Great news! This website is much more popular than I had thought. Although my website statistics tell me the number of views is well into five-figure thousands, I recently found out this was not the case. Far from it. After I had uploaded the previous post I called it up on the Twitter and Facebook feeds to check that it had turned out OK. And guess what? There was a notice on one of them saying CONGRATULATIONS! YOU ARE THE 999,999th VISITOR TO THIS SITE. THIS IS NOT A JOKE! Wow! I presume one of you got to be the lucky 1,000,000th visitor.
So, let’s start the year with positive vibes, even if it is in the company of advertisers who seriously do not like to tell jokes.
Luck is la chance, to wish someone good luck you say bonne chance, and to bring someone good luck is porter bonheur à quelqu’un, (bonheur being happiness). Once expression I hope you get to exclaim often is C’est mon jour de chance! It’s my lucky day!
Boa sorte is good luck. Happiness is felicidade or alegria (put the stress on the penultimate vowel, the i) prosperity is prosperidade, as is próspero, which can also be an adjective, hence um próspero ano novo, (a) happy new year!
Luck is suerte, and if you say it exuberantly with a verbal exclamation mark it becomes suerte! Good luck! Hoy podrías estar de suerte = this could be your lucky day. And a lucky break is golpe de suerte. The words for happiness are, of course, similar to the Portuguese: felicidad, alegría.
Luck is fortuna or sorte and to wish someone good luck, you say buona fortuna! A lucky break is colpo di fortuna, and lucky you! or you lucky thing! is beato te! Happiness is felicità. Buon anno! is Happy new year.
Luck is noroc, and to wish someone the best of luck you say mult noroc! To be lucky is a fi norocos (norocoasă in the feminine form). Happiness is fericire. Luckily is din fericire.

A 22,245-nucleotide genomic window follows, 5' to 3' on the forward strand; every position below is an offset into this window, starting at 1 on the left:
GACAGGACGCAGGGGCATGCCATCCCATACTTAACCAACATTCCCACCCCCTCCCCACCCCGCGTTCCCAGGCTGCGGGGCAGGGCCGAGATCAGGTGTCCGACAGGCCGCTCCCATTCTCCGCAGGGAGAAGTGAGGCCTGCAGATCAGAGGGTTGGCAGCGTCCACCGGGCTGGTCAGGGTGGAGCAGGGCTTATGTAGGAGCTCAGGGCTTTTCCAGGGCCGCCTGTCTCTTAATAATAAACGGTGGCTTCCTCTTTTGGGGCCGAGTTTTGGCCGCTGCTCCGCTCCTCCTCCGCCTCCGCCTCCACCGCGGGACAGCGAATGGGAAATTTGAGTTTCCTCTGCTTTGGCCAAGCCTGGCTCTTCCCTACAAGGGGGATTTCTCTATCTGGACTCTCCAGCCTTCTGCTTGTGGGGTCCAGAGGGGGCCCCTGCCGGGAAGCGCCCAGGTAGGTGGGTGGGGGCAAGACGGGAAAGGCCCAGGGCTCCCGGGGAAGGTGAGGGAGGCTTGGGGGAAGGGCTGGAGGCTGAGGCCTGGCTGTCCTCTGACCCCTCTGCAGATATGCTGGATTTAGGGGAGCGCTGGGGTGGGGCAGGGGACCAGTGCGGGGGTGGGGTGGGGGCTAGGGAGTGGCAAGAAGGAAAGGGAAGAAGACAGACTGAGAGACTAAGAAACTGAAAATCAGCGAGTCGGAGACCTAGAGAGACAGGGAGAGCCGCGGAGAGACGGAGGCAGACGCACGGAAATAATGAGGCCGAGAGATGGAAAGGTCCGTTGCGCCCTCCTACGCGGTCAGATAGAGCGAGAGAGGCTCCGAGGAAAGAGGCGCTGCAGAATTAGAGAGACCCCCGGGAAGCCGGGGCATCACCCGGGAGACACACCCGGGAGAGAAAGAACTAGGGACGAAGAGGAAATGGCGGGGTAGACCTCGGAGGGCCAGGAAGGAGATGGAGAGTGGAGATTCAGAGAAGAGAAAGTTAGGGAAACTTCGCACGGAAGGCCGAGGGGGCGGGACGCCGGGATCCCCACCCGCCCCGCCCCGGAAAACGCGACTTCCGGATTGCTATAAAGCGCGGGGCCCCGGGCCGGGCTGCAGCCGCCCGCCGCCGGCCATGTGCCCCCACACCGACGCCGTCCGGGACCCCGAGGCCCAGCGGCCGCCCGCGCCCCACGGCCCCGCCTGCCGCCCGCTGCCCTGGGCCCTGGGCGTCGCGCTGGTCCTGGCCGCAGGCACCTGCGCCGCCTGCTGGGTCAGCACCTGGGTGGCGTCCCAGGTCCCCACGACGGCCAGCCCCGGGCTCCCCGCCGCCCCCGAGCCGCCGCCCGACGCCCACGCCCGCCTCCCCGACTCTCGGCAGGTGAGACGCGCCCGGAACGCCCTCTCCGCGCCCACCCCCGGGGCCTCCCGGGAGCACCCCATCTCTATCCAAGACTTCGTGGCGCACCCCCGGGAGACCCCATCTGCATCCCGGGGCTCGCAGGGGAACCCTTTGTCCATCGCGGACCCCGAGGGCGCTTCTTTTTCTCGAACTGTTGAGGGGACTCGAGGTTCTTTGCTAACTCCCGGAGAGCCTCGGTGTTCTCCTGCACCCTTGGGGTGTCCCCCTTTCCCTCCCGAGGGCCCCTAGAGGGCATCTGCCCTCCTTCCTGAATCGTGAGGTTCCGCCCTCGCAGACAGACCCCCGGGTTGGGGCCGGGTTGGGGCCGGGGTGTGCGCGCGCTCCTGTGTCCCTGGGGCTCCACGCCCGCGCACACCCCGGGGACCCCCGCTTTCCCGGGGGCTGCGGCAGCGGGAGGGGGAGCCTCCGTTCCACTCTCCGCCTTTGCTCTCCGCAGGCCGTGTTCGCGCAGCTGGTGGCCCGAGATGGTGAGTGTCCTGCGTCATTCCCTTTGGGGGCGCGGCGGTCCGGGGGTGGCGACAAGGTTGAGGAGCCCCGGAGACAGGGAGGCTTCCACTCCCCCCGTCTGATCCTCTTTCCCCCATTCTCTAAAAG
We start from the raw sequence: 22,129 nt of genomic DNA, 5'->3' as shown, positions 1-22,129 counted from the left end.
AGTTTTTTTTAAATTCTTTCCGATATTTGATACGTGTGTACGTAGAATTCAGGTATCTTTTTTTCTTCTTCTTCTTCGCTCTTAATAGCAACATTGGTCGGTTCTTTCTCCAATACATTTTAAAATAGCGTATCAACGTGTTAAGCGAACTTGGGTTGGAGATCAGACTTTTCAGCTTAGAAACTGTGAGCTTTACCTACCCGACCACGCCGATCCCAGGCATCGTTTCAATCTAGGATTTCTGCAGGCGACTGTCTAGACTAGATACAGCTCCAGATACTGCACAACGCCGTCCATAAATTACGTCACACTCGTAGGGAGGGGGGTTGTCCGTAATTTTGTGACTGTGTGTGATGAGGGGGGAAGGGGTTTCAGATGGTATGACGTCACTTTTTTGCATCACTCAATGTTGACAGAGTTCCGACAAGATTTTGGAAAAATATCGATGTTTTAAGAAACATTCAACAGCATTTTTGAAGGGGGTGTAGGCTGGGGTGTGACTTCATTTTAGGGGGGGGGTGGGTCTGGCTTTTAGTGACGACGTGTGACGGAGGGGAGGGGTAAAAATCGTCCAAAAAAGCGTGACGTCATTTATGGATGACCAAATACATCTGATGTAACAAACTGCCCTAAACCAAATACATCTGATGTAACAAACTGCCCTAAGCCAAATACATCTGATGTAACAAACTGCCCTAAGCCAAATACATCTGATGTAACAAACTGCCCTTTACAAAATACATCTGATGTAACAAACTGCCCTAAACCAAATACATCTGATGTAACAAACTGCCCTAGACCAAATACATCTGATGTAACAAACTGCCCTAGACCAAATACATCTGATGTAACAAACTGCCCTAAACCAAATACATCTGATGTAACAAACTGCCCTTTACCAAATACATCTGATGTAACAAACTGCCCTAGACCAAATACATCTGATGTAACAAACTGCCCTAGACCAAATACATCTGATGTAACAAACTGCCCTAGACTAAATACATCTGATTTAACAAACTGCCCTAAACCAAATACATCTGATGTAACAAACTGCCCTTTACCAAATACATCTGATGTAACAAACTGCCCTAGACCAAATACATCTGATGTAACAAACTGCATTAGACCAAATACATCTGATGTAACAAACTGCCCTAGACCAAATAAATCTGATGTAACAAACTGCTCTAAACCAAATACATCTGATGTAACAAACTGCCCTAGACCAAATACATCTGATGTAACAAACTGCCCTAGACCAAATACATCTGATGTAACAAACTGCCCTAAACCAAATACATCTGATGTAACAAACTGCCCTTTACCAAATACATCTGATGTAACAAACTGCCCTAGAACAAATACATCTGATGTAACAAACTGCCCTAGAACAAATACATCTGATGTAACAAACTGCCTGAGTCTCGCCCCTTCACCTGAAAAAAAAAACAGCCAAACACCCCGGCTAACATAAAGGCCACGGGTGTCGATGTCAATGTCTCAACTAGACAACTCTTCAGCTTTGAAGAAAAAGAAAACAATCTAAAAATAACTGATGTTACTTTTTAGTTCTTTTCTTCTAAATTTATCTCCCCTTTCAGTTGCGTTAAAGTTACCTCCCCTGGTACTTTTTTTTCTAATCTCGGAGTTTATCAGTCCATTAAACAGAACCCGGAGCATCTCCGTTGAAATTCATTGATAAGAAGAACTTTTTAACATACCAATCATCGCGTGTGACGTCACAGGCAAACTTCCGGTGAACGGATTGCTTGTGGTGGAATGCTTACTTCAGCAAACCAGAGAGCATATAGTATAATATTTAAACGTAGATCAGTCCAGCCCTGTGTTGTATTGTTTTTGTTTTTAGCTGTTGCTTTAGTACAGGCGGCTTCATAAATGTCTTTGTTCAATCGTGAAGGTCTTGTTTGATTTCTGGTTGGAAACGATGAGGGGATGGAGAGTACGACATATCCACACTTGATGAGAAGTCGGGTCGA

One of the books I picked up on a trip to Romania las Ghid de conversaţie Român-Englez pentru toţi (Guide to Romanian-English conversation for all)* by Maxim Popp, who was born in 1912, so it can be a little quaint, even though this edition was published in 2013 by Niculescu, which works in partnership with Oxford University Press. So I could leave you with Popp’s simple blessing – Toate urările de bine pentru noul an! (All good wishes for the new year) – or a more formal, one: Fie ca noul an să-ţi aducă numai bine fericire şi succese în toate proiectele tale! Beau in sănătatea ta! (May the new year bring everything good to you, happiness and success in all you do! I’m drinking to your health!) That last sentence is persuasive, I’ll go get a drink.
* There are versions available in French, Italian, Spanish and German too. Details here.
Am I the 9,999,999,999 visitor? Am I, am I???????
Steady on! You are making my 9999999 look so insignificant. Let me bask in my glory for a while before you overshadow me!
Regarding what you said about the teaching, yes, it would not necessarily have to be Paris or indeed France. I think I would prefer a smaller city anyway rather than a huge metropolis. Madrid sound intriguing, I have never been there. I have a friend (a former colleague at an Australian newspaper) who teaches English there.
Madrid it is! We’ll meet up for coffee and churros 😉
Fair enough. I can never say no to coffee and churros, and there are heaps of places in Spain that I would love to visit, Madrid being one of them. Your post about getting by in language terms in Lisbon was encouraging. I didn’t realise those contractions were such an issue, but I remember they confused me a lot initially.
You’re on 😉
Well, they confused me, so I took the liberty of extrapolating from there.
Hope 2014 brings you tons of love & so much happiness
And you too! I feel it will be a good year. All the best to the Whytock clan!